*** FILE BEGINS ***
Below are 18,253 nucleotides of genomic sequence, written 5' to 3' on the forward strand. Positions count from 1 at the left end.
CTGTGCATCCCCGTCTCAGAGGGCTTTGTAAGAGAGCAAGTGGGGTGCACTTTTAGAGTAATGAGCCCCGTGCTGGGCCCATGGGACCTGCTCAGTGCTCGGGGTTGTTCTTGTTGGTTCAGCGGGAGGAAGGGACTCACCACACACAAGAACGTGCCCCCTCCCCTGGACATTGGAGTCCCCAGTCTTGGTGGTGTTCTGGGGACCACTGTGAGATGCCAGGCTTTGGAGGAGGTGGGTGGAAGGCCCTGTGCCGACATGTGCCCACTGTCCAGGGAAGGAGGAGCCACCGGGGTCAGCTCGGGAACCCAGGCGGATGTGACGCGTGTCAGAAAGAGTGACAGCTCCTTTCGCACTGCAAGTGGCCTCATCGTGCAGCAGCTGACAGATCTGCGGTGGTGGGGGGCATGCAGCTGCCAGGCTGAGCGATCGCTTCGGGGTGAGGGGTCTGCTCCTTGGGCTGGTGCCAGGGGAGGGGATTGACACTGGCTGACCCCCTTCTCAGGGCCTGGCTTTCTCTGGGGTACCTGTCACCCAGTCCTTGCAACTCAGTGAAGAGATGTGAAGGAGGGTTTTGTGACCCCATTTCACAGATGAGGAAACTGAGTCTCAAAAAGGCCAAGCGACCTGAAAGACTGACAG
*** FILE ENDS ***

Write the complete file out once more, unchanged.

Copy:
Below are 18,253 nucleotides of genomic sequence, written 5' to 3' on the forward strand. Positions count from 1 at the left end.
CTGTGCATCCCCGTCTCAGAGGGCTTTGTAAGAGAGCAAGTGGGGTGCACTTTTAGAGTAATGAGCCCCGTGCTGGGCCCATGGGACCTGCTCAGTGCTCGGGGTTGTTCTTGTTGGTTCAGCGGGAGGAAGGGACTCACCACACACAAGAACGTGCCCCCTCCCCTGGACATTGGAGTCCCCAGTCTTGGTGGTGTTCTGGGGACCACTGTGAGATGCCAGGCTTTGGAGGAGGTGGGTGGAAGGCCCTGTGCCGACATGTGCCCACTGTCCAGGGAAGGAGGAGCCACCGGGGTCAGCTCGGGAACCCAGGCGGATGTGACGCGTGTCAGAAAGAGTGACAGCTCCTTTCGCACTGCAAGTGGCCTCATCGTGCAGCAGCTGACAGATCTGCGGTGGTGGGGGGCATGCAGCTGCCAGGCTGAGCGATCGCTTCGGGGTGAGGGGTCTGCTCCTTGGGCTGGTGCCAGGGGAGGGGATTGACACTGGCTGACCCCCTTCTCAGGGCCTGGCTTTCTCTGGGGTACCTGTCACCCAGTCCTTGCAACTCAGTGAAGAGATGTGAAGGAGGGTTTTGTGACCCCATTTCACAGATGAGGAAACTGAGTCTCAAAAAGGCCAAGCGACCTGAAAGACTGACAG